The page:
May 19, 2016 by Canadian Underwriter
Insurer websites are not keeping up with customer expectations, with just over half (55%) of those polled saying they “definitely will” return to the site for their servicing needs, according to the J.D. Power 2016 Insurance Digital Evaluation Study, released on Thursday.
Now in its fifth year, the study, previously known as the J.D. Power Insurance Website Evaluation Study, measures online consumer experiences among auto insurance shoppers seeking quotes and existing customers seeking typical policy-servicing activities. The study is based on responses from 3,854 shopping evaluations and 3,340 service evaluations of auto insurance websites, ranking 20 websites for both shopping and service, J.D. Power noted in a press release.
The study examines the functional aspects of websites rather than such esthetic aspects as look and feel. Consumers performed a number of tasks online and then rated the ease of performing them on a 5-point scale. Their ratings were used to compute an overall index for shopping and servicing experiences based on a 500-point scale.
While overall satisfaction among customers shopping online for auto insurance improved by 7 index points to 376 in 2016, satisfaction among customers using their insurer’s website for servicing activities has a more modest 4-point improvement to 424. Some of the more basic service tasks, such as printing or requesting new or replacement ID cards, updating the user profile or adding a driver or vehicle to the policy, earn the lowest overall experience scores, the release said.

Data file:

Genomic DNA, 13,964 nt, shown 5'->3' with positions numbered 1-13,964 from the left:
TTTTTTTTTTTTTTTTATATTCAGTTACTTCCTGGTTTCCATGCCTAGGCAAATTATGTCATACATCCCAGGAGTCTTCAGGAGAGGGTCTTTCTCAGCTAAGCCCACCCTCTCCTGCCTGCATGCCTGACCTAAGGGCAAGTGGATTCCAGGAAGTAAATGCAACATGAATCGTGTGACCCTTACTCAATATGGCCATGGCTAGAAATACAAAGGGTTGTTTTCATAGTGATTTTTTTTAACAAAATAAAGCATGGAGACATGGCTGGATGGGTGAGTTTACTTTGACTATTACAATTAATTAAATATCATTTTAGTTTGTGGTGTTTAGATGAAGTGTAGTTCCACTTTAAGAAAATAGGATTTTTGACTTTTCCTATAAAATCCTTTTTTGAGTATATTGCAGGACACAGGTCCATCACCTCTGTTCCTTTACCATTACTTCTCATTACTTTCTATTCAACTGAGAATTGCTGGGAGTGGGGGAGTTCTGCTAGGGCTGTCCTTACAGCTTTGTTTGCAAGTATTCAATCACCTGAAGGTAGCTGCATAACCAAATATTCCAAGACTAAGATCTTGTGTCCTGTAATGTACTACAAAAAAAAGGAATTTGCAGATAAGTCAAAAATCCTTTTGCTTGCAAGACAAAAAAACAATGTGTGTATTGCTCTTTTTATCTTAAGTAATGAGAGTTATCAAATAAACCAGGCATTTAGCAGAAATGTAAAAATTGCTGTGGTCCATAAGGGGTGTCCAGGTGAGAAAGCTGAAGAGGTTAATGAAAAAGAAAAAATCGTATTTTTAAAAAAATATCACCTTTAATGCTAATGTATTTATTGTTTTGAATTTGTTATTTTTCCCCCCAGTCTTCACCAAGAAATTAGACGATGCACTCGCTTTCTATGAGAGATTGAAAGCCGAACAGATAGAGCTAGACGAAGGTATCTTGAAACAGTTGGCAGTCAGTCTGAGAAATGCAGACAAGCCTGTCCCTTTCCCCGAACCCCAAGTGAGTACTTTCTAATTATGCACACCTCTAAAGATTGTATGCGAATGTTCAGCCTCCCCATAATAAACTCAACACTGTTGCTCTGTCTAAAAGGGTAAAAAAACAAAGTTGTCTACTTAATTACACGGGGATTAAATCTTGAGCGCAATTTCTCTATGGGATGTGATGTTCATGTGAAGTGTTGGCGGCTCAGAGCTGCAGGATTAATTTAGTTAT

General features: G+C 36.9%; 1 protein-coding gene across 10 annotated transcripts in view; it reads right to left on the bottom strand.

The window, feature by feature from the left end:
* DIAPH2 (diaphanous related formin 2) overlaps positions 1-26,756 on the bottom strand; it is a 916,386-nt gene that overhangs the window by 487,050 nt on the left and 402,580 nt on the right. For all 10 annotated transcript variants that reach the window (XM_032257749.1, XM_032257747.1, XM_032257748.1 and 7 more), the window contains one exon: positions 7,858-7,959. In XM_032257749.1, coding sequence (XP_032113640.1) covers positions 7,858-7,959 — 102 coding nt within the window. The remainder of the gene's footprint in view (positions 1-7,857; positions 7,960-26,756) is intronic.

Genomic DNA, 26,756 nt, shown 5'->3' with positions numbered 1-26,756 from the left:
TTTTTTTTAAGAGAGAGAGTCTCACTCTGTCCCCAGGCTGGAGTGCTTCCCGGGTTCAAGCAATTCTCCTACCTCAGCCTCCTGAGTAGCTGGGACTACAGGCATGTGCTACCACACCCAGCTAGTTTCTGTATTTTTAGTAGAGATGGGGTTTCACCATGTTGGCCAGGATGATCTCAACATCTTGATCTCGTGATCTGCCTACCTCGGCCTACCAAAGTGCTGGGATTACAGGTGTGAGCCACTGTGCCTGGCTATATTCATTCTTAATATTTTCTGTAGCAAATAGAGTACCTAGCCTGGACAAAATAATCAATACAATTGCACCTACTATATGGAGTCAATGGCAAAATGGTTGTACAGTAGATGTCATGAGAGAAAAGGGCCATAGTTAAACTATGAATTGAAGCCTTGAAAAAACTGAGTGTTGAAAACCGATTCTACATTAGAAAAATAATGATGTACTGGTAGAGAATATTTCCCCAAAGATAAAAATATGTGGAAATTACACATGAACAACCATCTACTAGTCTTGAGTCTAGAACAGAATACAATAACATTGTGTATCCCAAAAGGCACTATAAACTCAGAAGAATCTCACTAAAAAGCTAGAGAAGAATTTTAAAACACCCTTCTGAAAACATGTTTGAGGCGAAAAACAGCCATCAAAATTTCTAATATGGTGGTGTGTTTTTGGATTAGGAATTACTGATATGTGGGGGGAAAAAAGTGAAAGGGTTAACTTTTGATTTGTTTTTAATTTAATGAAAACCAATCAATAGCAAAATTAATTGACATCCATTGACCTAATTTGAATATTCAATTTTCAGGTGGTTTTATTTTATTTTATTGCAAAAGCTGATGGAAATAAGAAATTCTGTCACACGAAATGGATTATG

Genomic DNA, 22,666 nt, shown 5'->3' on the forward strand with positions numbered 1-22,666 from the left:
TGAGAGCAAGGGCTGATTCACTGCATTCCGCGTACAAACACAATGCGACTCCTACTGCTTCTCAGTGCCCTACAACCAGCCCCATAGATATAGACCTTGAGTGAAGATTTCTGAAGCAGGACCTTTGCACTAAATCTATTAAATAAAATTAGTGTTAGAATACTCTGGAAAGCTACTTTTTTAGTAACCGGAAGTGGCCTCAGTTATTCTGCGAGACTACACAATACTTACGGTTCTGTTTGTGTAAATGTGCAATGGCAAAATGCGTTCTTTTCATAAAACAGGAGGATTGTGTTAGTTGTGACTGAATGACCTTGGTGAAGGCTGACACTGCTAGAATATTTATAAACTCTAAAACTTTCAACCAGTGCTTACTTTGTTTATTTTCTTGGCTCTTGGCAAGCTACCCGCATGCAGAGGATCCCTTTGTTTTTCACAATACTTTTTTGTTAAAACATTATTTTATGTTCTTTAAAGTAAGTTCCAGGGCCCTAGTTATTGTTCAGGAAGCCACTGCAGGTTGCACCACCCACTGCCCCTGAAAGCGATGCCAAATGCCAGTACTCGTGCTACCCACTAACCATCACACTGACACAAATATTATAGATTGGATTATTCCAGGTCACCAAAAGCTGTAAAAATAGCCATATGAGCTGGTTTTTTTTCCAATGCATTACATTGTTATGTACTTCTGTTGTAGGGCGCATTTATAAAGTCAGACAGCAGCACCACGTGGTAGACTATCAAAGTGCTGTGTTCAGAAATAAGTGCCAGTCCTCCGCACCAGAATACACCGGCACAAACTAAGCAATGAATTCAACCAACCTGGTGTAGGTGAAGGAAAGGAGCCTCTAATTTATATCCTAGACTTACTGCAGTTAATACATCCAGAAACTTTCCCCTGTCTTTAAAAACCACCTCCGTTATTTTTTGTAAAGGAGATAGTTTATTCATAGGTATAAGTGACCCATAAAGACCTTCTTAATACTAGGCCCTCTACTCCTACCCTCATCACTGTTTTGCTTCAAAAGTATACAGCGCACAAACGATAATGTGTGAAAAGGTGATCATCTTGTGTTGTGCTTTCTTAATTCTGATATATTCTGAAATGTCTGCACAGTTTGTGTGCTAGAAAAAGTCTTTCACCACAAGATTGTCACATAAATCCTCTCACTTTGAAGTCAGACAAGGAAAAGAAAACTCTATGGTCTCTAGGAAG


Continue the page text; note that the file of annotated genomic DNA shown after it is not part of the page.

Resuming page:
“While satisfaction hasn’t suffered yet, it likely will if insurers don’t invest in their websites and keep pace with other industries,” said Valerie Monet, director of the insurance practice at J.D. Power, in the release. “Compared with the servicing experience, there is still more room for improvement. The digital sales experience poses a growing financial risk for insurers as they work to close new business.”
Customer expectations of their insurer’s website are set based on their experiences on other sites, including non-insurance sites. J.D. Power reported that many insurance companies have begun using responsive design technology, which helps facilitate access across multiple devices. However, “there is still work to be done” when it comes to making sure information on the site is easy to find and understand, the release said, point out that nearly one-fourth of auto insurance customers do not completely understand the information about their current deductible, coverages or the claims process when accessed via their insurer’s website.
Monet noted that direct insurers have more heavily invested in their websites than agent-based insurers because it’s a “primary channel of communication with their customers and key to new-customer acquisition strategies.”
She said that across multiple industries, mobile devices are increasingly being used for online transactions. “Although apps have been slower to gain popularity in the insurance industry among consumers, once they do, customers’ expectations are likely to be high based on their experiences in other industries such as banking. Highly rated apps from other industries typically focus on key actions while underperforming apps have outdated interfaces.”
Other findings of the study include: